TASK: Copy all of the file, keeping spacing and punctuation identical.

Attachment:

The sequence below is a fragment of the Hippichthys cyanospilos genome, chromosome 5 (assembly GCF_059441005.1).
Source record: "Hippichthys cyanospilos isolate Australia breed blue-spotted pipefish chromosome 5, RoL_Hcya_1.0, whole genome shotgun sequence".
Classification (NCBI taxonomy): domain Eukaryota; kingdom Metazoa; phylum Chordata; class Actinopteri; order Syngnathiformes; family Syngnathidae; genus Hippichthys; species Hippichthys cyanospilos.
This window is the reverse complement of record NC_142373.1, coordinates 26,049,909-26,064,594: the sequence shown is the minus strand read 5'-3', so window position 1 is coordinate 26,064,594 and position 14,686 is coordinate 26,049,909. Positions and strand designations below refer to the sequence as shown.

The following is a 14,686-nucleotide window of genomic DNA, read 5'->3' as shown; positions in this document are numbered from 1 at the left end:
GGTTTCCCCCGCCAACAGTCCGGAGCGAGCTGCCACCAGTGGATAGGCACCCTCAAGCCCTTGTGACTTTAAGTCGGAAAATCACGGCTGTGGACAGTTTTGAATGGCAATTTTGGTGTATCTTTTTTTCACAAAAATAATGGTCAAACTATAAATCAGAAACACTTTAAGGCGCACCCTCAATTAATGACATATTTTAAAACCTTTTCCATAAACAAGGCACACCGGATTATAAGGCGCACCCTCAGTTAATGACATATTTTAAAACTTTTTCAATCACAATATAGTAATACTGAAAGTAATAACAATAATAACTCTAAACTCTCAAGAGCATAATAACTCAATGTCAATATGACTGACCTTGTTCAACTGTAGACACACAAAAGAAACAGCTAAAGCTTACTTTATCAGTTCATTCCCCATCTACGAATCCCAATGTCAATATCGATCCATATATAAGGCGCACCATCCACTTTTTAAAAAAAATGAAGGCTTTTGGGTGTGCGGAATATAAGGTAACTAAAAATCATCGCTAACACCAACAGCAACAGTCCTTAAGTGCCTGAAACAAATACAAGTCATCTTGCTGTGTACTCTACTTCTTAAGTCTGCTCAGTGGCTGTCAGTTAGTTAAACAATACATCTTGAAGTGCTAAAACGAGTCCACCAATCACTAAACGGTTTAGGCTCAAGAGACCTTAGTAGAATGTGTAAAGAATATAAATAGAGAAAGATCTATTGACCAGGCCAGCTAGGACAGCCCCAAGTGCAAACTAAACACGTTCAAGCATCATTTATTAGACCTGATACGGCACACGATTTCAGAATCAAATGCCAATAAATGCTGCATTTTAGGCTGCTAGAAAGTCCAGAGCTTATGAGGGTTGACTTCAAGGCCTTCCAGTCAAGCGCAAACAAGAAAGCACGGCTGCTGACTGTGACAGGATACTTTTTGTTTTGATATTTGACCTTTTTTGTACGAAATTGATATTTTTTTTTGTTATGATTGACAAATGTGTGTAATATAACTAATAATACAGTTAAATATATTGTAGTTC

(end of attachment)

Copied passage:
The sequence below is a fragment of the Hippichthys cyanospilos genome, chromosome 5 (assembly GCF_059441005.1).
Source record: "Hippichthys cyanospilos isolate Australia breed blue-spotted pipefish chromosome 5, RoL_Hcya_1.0, whole genome shotgun sequence".
Classification (NCBI taxonomy): domain Eukaryota; kingdom Metazoa; phylum Chordata; class Actinopteri; order Syngnathiformes; family Syngnathidae; genus Hippichthys; species Hippichthys cyanospilos.
This window is the reverse complement of record NC_142373.1, coordinates 26,049,909-26,064,594: the sequence shown is the minus strand read 5'-3', so window position 1 is coordinate 26,064,594 and position 14,686 is coordinate 26,049,909. Positions and strand designations below refer to the sequence as shown.

The following is a 14,686-nucleotide window of genomic DNA, read 5'->3' as shown; positions in this document are numbered from 1 at the left end:
GGTTTCCCCCGCCAACAGTCCGGAGCGAGCTGCCACCAGTGGATAGGCACCCTCAAGCCCTTGTGACTTTAAGTCGGAAAATCACGGCTGTGGACAGTTTTGAATGGCAATTTTGGTGTATCTTTTTTTCACAAAAATAATGGTCAAACTATAAATCAGAAACACTTTAAGGCGCACCCTCAATTAATGACATATTTTAAAACCTTTTCCATAAACAAGGCACACCGGATTATAAGGCGCACCCTCAGTTAATGACATATTTTAAAACTTTTTCAATCACAATATAGTAATACTGAAAGTAATAACAATAATAACTCTAAACTCTCAAGAGCATAATAACTCAATGTCAATATGACTGACCTTGTTCAACTGTAGACACACAAAAGAAACAGCTAAAGCTTACTTTATCAGTTCATTCCCCATCTACGAATCCCAATGTCAATATCGATCCATATATAAGGCGCACCATCCACTTTTTAAAAAAAATGAAGGCTTTTGGGTGTGCGGAATATAAGGTAACTAAAAATCATCGCTAACACCAACAGCAACAGTCCTTAAGTGCCTGAAACAAATACAAGTCATCTTGCTGTGTACTCTACTTCTTAAGTCTGCTCAGTGGCTGTCAGTTAGTTAAACAATACATCTTGAAGTGCTAAAACGAGTCCACCAATCACTAAACGGTTTAGGCTCAAGAGACCTTAGTAGAATGTGTAAAGAATATAAATAGAGAAAGATCTATTGACCAGGCCAGCTAGGACAGCCCCAAGTGCAAACTAAACACGTTCAAGCATCATTTATTAGACCTGATACGGCACACGATTTCAGAATCAAATGCCAATAAATGCTGCATTTTAGGCTGCTAGAAAGTCCAGAGCTTATGAGGGTTGACTTCAAGGCCTTCCAGTCAAGCGCAAACAAGAAAGCACGGCTGCTGACTGTGACAGGATACTTTTTGTTTTGATATTTGACCTTTTTTGTACGAAATTGATATTTTTTTTTGTTATGATTGACAAATGTGTGTAATATAACTAATAATACAGTTAAATATATTGTAGTTC